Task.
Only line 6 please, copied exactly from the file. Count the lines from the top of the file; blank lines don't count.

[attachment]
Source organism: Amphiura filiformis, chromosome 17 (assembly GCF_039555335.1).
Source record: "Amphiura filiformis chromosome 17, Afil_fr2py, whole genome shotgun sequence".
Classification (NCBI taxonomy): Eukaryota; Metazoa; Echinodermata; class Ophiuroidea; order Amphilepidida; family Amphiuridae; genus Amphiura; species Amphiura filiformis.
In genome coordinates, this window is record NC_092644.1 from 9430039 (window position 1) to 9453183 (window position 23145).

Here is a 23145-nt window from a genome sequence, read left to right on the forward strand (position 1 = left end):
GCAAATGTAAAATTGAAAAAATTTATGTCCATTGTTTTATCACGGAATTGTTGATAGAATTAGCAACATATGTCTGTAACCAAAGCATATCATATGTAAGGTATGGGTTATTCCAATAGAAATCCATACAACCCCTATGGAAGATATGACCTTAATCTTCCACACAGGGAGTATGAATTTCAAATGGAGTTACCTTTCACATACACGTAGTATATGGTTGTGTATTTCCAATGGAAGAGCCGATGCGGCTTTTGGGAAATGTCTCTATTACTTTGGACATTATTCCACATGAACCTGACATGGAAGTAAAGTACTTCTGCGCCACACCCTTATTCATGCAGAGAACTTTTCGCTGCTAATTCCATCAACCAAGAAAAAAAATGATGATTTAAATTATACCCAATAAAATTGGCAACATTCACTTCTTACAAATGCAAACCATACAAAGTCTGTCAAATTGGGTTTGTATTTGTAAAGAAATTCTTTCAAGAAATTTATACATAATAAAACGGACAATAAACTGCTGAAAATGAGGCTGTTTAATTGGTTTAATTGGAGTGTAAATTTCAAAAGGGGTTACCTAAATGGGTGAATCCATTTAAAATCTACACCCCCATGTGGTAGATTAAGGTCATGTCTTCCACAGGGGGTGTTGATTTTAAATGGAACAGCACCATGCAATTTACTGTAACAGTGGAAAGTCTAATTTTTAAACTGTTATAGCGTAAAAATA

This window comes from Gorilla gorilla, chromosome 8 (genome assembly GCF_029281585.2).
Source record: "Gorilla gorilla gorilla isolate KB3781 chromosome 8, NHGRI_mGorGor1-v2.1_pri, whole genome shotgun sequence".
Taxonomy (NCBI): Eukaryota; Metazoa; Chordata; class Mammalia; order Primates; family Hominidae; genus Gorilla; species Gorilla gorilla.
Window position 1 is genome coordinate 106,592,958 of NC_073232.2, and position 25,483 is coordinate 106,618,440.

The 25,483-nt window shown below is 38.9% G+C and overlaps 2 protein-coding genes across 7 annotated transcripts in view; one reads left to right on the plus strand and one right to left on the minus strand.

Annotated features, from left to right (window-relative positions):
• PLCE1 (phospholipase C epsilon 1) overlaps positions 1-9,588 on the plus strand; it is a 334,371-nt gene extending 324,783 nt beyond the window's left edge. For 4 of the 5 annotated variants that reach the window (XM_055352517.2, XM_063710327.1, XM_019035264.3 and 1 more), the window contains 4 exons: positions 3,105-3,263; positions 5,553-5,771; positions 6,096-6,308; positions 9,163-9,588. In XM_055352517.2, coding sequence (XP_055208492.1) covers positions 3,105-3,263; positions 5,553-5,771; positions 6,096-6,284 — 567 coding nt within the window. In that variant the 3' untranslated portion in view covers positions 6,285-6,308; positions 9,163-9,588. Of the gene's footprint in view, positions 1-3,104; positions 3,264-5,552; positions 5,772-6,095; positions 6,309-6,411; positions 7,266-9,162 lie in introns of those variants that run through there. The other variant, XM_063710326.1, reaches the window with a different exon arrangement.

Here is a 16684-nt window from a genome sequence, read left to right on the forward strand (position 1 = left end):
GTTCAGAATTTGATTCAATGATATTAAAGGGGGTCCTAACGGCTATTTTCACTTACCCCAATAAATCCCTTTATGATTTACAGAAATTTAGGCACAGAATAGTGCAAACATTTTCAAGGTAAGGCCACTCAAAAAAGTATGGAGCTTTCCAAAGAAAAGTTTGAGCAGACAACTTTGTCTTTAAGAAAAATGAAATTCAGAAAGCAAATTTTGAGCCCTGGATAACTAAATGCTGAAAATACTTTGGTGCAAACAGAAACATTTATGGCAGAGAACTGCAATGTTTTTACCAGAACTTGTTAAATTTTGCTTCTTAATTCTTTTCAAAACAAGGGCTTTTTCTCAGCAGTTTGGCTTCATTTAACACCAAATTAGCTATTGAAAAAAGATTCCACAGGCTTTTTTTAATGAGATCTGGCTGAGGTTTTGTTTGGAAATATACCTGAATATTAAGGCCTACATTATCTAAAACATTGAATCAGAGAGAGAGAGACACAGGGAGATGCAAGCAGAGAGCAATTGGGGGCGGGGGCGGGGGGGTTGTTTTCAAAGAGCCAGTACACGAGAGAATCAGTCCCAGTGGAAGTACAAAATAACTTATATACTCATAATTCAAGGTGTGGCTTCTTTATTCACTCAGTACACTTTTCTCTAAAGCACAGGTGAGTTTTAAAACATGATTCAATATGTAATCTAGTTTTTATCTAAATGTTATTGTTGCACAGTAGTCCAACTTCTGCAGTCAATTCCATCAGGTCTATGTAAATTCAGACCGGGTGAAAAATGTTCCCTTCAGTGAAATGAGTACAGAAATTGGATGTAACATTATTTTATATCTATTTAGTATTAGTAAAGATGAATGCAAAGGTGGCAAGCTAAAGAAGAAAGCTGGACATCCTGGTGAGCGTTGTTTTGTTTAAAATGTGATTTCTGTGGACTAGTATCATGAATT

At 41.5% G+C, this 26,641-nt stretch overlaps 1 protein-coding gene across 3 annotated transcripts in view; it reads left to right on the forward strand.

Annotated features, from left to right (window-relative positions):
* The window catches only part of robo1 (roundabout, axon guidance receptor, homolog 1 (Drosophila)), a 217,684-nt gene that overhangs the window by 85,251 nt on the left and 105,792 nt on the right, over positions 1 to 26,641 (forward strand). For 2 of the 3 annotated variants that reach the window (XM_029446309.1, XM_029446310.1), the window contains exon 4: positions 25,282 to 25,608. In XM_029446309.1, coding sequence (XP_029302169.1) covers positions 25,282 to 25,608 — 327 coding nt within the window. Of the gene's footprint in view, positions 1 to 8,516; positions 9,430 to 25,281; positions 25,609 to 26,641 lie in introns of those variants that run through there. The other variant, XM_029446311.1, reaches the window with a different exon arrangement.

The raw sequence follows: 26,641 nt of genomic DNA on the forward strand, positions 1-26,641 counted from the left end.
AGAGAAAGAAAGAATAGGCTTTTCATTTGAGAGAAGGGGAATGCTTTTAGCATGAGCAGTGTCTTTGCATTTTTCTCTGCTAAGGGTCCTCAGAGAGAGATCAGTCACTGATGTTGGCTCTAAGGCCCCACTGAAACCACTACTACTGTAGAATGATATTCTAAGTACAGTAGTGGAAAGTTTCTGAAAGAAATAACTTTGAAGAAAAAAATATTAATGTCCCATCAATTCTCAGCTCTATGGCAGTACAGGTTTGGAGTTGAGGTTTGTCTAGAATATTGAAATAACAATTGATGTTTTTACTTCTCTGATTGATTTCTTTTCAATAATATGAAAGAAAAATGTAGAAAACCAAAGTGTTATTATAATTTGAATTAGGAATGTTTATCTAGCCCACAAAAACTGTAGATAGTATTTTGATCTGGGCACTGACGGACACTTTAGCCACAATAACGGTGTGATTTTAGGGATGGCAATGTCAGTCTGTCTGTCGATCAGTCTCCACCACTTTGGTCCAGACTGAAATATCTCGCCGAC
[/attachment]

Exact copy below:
GCAAATGTAAAATTGAAAAAATTTATGTCCATTGTTTTATCACGGAATTGTTGATAGAATTAGCAACATATGTCTGTAACCAAAGCATATCATATGTAAGGTATGGGTTATTCCAATAGAAATCCATACAACCCCTATGGAAGATATGACCTTAATCTTCCACACAGGGAGTATGAATTTCAAATGGAGTTACCTTTCACATACACGTAGTATATGGTTGTGTATTTCCAATGGAAGAGCCGATGCGGCTTTTGGGAAATGTCTCTATTACTTTGGACATTATTCCACATGAACCTGACATGGAAGTAAAGTACTTCTGCGCCACACCCTTATTCATGCAGAGAACTTTTCGCTGCTAATTCCATCAACCAAGAAAAAAAATGATGATTTAAATTATACCCAATAAAATTGGCAACATTCACTTCTTACAAATGCAAACCATACAAAGTCTGTCAAATTGGGTTTGTATTTGTAAAGAAATTCTTTCAAGAAATTTATACATAATAAAACGGACAATAAACTGCTGAAAATGAGGCTGTTTAATTGGTTTAATTGGAGTGTAAATTTCAAAAGGGGTTACCTAAATGGGTGAATCCATTTAAAATCTACACCCCCATGTGGTAGATTAAGGTCATGTCTTCCACAGGGGGTGTTGATTTTAAATGGAACAGCACCATGCAATTTACTGTAACAGTGGAAAGTCTAATTTTTAAACTGTTATAGCGTAAAAATA